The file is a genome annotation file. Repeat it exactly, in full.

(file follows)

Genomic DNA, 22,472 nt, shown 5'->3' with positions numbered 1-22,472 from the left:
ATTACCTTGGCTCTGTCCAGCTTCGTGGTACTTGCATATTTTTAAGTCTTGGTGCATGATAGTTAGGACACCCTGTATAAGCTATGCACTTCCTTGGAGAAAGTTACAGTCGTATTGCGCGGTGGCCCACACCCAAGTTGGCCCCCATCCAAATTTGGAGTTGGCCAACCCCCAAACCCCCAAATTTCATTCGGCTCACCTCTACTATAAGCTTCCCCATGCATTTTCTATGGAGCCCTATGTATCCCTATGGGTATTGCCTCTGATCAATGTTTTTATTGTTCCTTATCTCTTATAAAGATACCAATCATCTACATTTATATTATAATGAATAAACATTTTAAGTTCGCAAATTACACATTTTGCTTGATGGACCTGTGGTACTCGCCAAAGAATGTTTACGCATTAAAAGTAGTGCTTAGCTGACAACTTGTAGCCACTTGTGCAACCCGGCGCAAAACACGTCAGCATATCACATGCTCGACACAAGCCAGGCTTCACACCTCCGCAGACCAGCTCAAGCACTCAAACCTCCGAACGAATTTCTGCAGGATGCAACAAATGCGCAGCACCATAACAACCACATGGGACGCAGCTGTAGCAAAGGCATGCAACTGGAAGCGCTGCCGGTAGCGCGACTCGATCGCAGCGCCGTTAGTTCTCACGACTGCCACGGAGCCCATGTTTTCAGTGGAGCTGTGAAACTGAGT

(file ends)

Genomic DNA, 22,472 nt, shown 5'->3' with positions numbered 1-22,472 from the left:
ATTACCTTGGCTCTGTCCAGCTTCGTGGTACTTGCATATTTTTAAGTCTTGGTGCATGATAGTTAGGACACCCTGTATAAGCTATGCACTTCCTTGGAGAAAGTTACAGTCGTATTGCGCGGTGGCCCACACCCAAGTTGGCCCCCATCCAAATTTGGAGTTGGCCAACCCCCAAACCCCCAAATTTCATTCGGCTCACCTCTACTATAAGCTTCCCCATGCATTTTCTATGGAGCCCTATGTATCCCTATGGGTATTGCCTCTGATCAATGTTTTTATTGTTCCTTATCTCTTATAAAGATACCAATCATCTACATTTATATTATAATGAATAAACATTTTAAGTTCGCAAATTACACATTTTGCTTGATGGACCTGTGGTACTCGCCAAAGAATGTTTACGCATTAAAAGTAGTGCTTAGCTGACAACTTGTAGCCACTTGTGCAACCCGGCGCAAAACACGTCAGCATATCACATGCTCGACACAAGCCAGGCTTCACACCTCCGCAGACCAGCTCAAGCACTCAAACCTCCGAACGAATTTCTGCAGGATGCAACAAATGCGCAGCACCATAACAACCACATGGGACGCAGCTGTAGCAAAGGCATGCAACTGGAAGCGCTGCCGGTAGCGCGACTCGATCGCAGCGCCGTTAGTTCTCACGACTGCCACGGAGCCCATGTTTTCAGTGGAGCTGTGAAACTGAGT